Now in terms of the Tudor’s dial and bezel, you could be mistaken, or you could be forgiven, I should say, for mistaking this bezel for a Coke. The actual lighting here is such that you can just barely make out that it's a very dark navy blue. And it's also a difference of material as the Tudor uses a traditional anodized aluminum, and the Rolex uses a contemporary ceramic. Obviously, the Rolex bezel far more expensive to make, far more scratch-resistant. If it has any weakness at all, it's the fact that, of course, ceramic can chip and aluminum can only really scratch. That said, I will give a shout out to the norling on the edge of the Tudor bezel. You'll note that the norling on the edge of the Rolex is deeper and more traditional. It looks like a Rolex, but it's also harder to grip if your fingers are in any way sweaty, gloved or wet. Also important to note, the Tudor has a little bit of incoherence about its design as it doesn't quite know what era from which it hails. There's a combination of Chapter Ring, early 60s Tudor Sub, there's a little bit of 70s Snowflake, and there's a little bit of Rolex 1675 GMT in there as well, all at the same time. Whereas the Rolex GMT-Master II Pepsi has more coherence, and perhaps, a sounder sense of its own identity about its dial. Rolex with blue chromalight, the Tudor with a more conventional green LumiNova—there will be a double lume shot at the end of this video, of course.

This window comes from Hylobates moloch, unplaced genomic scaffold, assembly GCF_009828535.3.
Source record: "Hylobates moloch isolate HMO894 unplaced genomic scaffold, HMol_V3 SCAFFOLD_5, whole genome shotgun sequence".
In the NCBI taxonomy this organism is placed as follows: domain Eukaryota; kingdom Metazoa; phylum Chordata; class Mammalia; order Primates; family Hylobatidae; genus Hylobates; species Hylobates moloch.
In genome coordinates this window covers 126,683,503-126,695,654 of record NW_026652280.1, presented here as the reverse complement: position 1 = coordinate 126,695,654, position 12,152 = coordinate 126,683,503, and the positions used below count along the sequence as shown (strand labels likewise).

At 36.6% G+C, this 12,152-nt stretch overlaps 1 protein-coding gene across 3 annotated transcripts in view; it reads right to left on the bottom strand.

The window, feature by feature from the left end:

Tudor, major points: no Cyclops eye. And guess what? I can still tell the date. Why bother Rolex? This is a official request from the universe of collectors. Give us a date without a cyclops. Just try it. Try it once. Another difference is that the Rolex dial base is glossy. It is like a lacquer. It has a gloss, a gleam, a glint and a reflective quality, almost like wet paint. Whereas the dial of the Tudor is not just a matte black, it's actually a pebbly, grained matte black. It has a little bit of a texture and a light rusticated, almost sandpaper-like surface. So, the Tudor is not just a matte finish versus gloss. The Tudor also is a different surfacing about its dial.